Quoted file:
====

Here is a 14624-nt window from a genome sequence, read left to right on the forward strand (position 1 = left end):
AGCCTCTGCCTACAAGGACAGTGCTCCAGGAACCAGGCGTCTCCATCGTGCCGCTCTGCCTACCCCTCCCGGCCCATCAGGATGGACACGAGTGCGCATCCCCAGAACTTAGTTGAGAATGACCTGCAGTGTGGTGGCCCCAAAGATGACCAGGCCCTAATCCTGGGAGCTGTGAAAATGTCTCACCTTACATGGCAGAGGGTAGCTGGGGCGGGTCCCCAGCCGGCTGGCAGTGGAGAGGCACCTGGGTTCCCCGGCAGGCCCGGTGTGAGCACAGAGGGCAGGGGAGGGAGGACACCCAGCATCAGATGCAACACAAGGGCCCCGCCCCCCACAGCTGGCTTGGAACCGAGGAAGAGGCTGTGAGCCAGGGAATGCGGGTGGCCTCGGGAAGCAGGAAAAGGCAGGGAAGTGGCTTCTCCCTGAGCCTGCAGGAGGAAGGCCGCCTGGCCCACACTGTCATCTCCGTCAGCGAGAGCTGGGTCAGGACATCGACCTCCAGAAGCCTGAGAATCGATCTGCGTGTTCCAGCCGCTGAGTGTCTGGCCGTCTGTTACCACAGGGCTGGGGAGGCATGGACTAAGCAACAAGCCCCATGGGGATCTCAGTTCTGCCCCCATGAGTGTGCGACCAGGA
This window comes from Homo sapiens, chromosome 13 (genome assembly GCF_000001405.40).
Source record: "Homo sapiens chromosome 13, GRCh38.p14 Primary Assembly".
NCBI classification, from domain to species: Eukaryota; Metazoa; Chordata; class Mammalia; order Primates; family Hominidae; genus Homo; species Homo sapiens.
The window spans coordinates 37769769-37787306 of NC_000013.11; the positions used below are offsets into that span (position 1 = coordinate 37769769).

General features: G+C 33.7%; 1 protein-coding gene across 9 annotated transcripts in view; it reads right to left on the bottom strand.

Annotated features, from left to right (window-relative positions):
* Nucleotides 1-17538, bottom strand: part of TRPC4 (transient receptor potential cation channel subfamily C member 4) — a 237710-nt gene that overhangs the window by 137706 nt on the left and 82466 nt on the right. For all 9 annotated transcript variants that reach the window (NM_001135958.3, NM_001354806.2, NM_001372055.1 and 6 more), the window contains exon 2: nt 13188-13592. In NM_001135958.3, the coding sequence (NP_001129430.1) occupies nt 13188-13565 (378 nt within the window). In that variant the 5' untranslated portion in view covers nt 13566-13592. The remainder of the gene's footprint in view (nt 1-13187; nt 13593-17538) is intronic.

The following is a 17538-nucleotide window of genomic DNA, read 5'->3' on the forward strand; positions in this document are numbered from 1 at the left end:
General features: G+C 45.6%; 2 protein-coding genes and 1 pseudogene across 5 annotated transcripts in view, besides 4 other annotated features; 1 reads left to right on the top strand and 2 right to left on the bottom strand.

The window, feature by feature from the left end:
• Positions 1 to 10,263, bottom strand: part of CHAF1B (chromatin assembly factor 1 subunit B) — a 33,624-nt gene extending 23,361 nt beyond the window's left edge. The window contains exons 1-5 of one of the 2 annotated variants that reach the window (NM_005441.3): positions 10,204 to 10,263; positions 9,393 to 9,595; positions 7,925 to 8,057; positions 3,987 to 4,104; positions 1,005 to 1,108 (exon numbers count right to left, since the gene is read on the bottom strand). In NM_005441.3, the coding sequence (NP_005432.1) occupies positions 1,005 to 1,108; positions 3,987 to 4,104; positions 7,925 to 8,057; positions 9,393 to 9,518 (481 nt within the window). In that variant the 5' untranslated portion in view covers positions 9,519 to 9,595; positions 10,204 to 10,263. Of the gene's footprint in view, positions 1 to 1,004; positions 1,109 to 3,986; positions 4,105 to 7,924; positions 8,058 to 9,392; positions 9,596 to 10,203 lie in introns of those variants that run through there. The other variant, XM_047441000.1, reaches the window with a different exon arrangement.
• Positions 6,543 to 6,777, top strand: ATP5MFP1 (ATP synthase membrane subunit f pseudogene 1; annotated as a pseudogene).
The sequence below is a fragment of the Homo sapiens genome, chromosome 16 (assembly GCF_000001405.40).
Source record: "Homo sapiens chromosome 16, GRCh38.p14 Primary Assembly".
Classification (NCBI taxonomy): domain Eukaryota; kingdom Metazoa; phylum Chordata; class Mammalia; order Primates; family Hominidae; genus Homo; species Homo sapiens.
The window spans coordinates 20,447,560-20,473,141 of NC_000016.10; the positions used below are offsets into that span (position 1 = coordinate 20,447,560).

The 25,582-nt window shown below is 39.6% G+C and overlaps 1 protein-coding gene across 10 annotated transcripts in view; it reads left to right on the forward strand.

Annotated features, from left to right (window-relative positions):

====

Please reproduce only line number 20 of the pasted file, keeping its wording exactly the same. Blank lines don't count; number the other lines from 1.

Annotated features, from left to right (window-relative positions):